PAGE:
Old English col "charcoal, live coal," from Proto-Germanic *kula(n) (cf. Old Frisian kole, Middle Dutch cole, Dutch kool, Old High German chol, German Kohle, Old Norse kol), from PIE root *g(e)u-lo- "live coal" (cf. Irish gual "coal").
Meaning "mineral consisting of fossilized carbon" is from mid-13c. First mentioned (370 B.C.E.) by Theophrastus in his treatise "On Stones" under the name lithos anthrakos (see anthrax). Traditionally good luck, coal was given as a New Year's gift in England, said to guarantee a warm hearth for the coming year. The phrase drag (or rake) over the coals was a reference to the treatment meted out to heretics by Christians. To carry coals "do dirty work," also "submit to insult" is from 1520s. To carry coals to Newcastle (c.1600) Anglicizes Greek glauk eis Athenas "owls to Athens."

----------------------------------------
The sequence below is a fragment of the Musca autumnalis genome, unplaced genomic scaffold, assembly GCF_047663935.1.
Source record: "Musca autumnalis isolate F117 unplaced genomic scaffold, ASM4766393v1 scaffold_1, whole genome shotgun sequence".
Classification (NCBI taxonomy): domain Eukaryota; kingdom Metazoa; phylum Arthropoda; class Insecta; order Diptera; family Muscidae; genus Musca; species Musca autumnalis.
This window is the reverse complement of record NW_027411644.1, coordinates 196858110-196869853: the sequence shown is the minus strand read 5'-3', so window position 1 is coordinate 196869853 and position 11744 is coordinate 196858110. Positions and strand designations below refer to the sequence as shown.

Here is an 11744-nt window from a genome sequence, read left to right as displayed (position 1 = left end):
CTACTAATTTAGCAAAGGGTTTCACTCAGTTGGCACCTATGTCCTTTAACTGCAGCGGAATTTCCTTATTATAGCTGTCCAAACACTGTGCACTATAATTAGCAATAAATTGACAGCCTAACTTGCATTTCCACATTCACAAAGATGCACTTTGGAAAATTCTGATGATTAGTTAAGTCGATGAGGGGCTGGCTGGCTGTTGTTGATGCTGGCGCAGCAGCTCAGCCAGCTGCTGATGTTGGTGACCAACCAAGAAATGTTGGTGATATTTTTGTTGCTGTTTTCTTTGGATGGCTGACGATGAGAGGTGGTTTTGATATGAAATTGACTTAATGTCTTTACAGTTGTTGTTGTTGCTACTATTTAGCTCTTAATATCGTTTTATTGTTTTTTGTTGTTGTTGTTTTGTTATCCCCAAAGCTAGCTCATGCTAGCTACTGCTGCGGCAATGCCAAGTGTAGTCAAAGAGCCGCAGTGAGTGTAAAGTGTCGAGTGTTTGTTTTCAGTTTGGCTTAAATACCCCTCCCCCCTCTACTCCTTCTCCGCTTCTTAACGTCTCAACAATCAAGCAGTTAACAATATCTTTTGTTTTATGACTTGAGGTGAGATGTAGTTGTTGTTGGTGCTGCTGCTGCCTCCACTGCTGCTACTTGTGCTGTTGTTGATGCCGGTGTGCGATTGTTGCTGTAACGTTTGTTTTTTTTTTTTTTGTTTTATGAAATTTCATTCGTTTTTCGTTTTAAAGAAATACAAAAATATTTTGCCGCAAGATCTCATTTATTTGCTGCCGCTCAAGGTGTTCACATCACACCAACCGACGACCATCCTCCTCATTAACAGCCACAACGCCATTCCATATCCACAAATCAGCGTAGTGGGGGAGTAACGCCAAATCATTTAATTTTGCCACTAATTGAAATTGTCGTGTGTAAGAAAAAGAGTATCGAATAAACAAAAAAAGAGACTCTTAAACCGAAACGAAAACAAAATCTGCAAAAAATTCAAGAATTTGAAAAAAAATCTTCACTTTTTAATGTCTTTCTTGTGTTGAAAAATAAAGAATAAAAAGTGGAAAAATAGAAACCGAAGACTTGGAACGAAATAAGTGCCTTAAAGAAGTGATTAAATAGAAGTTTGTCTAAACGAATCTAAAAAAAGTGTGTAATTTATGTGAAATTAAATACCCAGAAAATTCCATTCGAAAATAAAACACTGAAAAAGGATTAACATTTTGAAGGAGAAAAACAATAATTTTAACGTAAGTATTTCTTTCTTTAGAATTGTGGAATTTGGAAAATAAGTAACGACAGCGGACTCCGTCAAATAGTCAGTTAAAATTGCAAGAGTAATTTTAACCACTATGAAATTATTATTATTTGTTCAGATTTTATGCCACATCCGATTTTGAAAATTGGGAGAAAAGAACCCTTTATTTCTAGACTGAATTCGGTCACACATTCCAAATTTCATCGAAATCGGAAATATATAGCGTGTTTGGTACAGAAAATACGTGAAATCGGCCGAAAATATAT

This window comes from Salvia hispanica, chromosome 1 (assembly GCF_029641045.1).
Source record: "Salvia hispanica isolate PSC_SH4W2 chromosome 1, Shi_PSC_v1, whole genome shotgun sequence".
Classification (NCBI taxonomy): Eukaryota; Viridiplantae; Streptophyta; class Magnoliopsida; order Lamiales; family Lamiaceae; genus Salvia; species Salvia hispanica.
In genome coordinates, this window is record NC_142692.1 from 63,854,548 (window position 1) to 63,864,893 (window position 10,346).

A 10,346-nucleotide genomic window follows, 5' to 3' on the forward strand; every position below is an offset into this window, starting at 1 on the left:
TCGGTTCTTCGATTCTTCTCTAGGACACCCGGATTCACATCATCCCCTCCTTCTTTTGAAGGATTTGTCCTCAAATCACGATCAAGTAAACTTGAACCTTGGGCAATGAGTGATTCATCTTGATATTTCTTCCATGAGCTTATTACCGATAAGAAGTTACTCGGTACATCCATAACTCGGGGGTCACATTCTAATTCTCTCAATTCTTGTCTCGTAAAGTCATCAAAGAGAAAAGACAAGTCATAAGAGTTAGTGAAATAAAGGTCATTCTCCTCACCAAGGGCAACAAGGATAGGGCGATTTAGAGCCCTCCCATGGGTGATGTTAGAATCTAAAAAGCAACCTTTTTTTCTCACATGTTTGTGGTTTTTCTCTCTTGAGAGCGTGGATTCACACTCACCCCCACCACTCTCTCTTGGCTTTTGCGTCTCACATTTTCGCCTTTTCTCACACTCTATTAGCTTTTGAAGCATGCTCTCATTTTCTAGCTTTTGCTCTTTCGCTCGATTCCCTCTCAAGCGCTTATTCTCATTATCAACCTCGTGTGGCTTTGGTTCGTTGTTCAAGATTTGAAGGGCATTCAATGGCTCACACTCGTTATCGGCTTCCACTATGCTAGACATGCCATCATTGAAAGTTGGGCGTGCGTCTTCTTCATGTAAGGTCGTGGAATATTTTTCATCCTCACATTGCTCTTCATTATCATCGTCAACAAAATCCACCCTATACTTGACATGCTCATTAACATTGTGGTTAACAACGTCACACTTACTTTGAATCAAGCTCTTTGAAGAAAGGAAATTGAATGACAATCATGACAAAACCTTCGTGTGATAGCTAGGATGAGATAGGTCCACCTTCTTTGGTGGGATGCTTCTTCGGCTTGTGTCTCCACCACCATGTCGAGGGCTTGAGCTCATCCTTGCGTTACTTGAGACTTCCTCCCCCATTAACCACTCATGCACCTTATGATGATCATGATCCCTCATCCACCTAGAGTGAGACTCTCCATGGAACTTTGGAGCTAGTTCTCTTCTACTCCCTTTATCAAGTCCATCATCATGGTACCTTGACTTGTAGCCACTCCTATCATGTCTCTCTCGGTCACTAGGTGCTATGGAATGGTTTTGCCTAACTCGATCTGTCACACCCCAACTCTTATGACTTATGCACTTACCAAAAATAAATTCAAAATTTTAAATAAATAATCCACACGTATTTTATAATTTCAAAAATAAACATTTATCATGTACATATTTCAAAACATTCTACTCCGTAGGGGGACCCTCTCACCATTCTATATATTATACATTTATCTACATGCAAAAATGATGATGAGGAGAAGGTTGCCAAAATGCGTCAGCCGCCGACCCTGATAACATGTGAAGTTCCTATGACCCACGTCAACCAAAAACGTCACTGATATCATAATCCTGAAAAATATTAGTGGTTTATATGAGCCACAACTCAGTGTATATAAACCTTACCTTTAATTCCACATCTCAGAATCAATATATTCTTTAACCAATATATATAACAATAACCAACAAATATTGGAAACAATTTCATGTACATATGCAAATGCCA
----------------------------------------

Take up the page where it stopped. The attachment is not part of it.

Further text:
A dark-brown to black solid substance formed from the compaction and hardening of fossilized plant parts in the presence of water and in the absence of air. Carbonaceous material accounts for more than 50 percent of coal's weight and more than 70 percent of its volume. Coal is widely used as a fuel, and its combustion products are used as raw material for a variety of products including cement, asphalt, wallboard and plastics. See more at anthracite, bituminous coal, lignite.